Believe it or not the MLB season is just five days away as the A’s and Mariners will face off in Tokyo to start the year March 20.
This season has the potential for some great teams, fantastic young players and division races that will come down to the wire.
That is where we start our five storylines to watch for the 2019 season.
1. Tight NL division races
Last season the NL came down to the wire in both the Central and the West as the Cubs and Brewers and Dodgers and Rockies had to play in one-game playoffs for the division. That could very well happen again this year, with the East also looking tighter for 2019.
While there are some bad teams in the NL, there are a lot of teams that have seriously improved. The Central features Cubs and Brewers teams that are still really good, and the Cardinals added an MVP candidate in Paul Goldschmidt while the Reds are no longer a pushover due to trades netting Alex Wood, Yasiel Puig, Matt Kemp and Sonny Gray.
In the West the Dodgers are the two-time defending NL champs while the Rockies have one of the more underrated young rotations in all of baseball. And while the Diamondbacks lost their two best players in Goldschmidt and A.J. Pollock to the Dodgers, they still have a solid top to their rotation and a more than competitive lineup.
The East has four good teams at the top as well, after Philly added Bryce Harper and J.T. Realmuto, the Mets got Edwin Diaz and Robinson Cano, the Nationals added Patrick Corbin and the Braves still have gobs of young talent.
The NL is going to be a lot of fun to watch this season, there’s no way around it.
2. Top prospect arrival dates
As long as the current service-time rules apply, MLB will always be robbed of good young players early in the season. Cubs fans missed out on Kris Bryant early in 2015, and Braves loyalists didn’t get to see Ronald Acuna Jr. immediately last season. That will happen again this year. Vladimir Guerrero Jr. and Eloy Jimenez have already been sent down by the Blue Jays and White Sox, respectively, and the Padres are expected to do the same with Fernando Tatis Jr. though it hasn’t officially happened yet.
But just how good will these players be when they inevitably get called up two weeks to a month into the season? Guerrero is coming off a year in which he batted .402 at Double-A as a 19-year old and .381 for the season and Jimenez hit .355 at Triple-A. Tatis wasn’t quite as good but he still hit .286 as a 19-year-old in a full season at Double-A so he has shown tons of potential.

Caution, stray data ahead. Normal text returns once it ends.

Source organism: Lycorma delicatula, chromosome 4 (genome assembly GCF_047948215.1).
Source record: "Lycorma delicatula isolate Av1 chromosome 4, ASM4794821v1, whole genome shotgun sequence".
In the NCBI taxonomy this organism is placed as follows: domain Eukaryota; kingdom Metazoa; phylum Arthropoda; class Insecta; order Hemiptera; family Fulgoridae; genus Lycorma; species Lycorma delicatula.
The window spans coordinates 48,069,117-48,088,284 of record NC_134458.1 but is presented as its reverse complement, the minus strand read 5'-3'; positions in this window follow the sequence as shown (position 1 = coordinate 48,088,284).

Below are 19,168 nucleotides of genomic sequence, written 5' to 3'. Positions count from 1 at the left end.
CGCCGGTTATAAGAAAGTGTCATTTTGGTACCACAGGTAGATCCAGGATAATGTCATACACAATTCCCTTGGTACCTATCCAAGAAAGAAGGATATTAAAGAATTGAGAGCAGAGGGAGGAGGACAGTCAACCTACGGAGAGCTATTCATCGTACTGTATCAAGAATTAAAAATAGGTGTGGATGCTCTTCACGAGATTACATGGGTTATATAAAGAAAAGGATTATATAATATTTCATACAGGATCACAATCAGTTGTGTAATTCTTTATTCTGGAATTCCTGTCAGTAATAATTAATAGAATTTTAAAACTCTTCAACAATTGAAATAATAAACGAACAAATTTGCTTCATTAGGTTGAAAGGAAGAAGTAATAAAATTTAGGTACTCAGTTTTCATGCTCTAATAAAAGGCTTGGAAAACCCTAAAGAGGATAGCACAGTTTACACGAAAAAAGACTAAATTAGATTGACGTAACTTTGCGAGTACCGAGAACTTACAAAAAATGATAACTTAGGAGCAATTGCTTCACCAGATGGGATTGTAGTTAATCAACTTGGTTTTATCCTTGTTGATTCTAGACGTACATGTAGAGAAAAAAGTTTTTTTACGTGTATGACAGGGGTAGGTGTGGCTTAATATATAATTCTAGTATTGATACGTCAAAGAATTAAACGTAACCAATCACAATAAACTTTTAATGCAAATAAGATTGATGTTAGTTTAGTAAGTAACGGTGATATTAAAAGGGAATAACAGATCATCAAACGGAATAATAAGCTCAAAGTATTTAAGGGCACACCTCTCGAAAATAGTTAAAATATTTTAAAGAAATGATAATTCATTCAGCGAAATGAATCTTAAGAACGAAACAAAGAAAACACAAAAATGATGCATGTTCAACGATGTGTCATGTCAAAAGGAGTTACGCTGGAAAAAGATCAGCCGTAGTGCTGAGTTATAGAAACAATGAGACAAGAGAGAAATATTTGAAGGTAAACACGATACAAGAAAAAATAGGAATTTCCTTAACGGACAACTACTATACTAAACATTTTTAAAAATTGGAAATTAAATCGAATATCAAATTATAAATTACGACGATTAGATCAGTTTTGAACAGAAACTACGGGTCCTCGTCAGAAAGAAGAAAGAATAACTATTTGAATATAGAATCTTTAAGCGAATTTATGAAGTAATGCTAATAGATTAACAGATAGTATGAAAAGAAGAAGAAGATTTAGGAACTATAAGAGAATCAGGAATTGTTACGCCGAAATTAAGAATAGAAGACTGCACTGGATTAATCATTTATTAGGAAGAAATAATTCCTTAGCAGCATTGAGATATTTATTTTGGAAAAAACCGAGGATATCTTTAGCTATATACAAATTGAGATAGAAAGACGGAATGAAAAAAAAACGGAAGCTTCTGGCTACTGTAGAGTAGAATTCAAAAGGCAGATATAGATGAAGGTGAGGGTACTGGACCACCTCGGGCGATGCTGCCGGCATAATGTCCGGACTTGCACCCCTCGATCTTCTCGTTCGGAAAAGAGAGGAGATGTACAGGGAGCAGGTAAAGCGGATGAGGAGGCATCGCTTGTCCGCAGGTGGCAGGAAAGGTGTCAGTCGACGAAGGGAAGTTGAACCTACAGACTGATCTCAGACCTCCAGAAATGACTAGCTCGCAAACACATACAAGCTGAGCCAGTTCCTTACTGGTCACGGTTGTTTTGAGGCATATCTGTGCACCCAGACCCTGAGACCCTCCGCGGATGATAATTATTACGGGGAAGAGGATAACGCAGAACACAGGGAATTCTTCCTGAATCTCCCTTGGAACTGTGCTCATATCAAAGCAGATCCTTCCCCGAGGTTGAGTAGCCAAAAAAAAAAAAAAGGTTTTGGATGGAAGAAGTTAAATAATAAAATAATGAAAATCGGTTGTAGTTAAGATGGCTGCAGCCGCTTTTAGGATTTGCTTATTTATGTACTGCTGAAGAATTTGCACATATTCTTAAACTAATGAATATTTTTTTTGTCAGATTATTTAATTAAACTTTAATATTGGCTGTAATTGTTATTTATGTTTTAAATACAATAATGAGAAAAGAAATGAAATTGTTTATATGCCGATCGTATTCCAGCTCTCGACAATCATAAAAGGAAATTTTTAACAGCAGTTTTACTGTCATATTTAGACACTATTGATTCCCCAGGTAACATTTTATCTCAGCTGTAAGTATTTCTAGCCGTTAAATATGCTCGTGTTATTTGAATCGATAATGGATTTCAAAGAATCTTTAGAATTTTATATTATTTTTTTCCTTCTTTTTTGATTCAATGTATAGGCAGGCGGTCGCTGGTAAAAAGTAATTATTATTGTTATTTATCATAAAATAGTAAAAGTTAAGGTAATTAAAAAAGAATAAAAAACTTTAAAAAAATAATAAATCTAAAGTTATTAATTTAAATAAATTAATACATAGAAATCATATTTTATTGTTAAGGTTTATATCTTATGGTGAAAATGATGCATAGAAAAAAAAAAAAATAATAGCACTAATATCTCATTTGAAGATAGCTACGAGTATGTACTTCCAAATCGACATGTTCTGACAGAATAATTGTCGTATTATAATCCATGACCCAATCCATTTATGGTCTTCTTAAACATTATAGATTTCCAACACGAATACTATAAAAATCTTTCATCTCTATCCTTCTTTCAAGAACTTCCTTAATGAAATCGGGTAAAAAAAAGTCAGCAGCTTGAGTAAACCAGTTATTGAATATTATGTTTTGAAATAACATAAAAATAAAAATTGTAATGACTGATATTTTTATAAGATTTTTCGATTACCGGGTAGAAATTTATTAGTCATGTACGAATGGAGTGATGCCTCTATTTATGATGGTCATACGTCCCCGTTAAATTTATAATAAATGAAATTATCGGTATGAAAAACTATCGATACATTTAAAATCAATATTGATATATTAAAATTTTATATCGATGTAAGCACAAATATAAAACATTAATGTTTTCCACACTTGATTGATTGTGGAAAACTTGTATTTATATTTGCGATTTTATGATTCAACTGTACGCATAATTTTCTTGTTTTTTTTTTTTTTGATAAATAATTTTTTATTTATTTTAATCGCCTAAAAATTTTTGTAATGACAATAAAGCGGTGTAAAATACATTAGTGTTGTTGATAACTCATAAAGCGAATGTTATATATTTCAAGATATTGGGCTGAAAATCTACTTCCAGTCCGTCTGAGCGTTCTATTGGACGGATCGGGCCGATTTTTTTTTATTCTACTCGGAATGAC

This could legitimately be the best rookie class MLB has seen since 2015 when Carlos Correa and Francisco Lindor came up in the AL. And we haven’t even mentioned Forrest Whitley of the Astros, Nick Senzel of the Reds and Victor Robles of the Nationals — with Robles likely to start from Day 1. It’s sad we have to wait for these guys, but honestly, they are worth the wait. They are that good.
3. Crazy trade deadline
One of the changes MLB has already instituted this year is the waiver trade deadline at the end of August is now gone. Teams can only make trades before July 31 now. The deadline has been crazy over the last few years. How nuts will it be now that teams have just one chance to make moves?
4. More success for Rays, A’s?
If you claim the Rays and A’s didn’t surprise you last year you are either a fan of those teams or a liar. Both teams eclipsed 90 wins when neither was expected to win more than 80. Blake Snell won the AL Cy Young award and Bob Melvin was the manager of the year.
But can these two teams do it again or will they regress to the mean? Snell is very good, but he was so, so good last season it would make sense if he regressed a touch. The Athletics’ opening day starter is Mike Fiers. That doesn’t instill confidence in the team’s pitching depth.
Can they sustain the same kind of success they did last season despite several trades, logical regressions and very good divisional opponents? We’ll see.
5. Sitting this one out
MLB players can’t stop talking about the problem of non-competitive teams. It may seem like posturing at times in hopes of getting more money or a leg up on owners, but when you really look at it, they’re not lying.
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We are coming off the first season since the schedule was extended to 162 games in which eight or more teams lost at least 95 games. Three finished with 100 or more losses. That’s not good. That’s not fun.
The Orioles, Blue Jays, Royals, White Sox, Rangers, Tigers and Giants are all at risk of losing 95 games again. If the Royals and Orioles don’t lose 100 it may be a surprise. Will teams try to get better this season even though there is incentive to lose to get better draft picks? It’s not likely.
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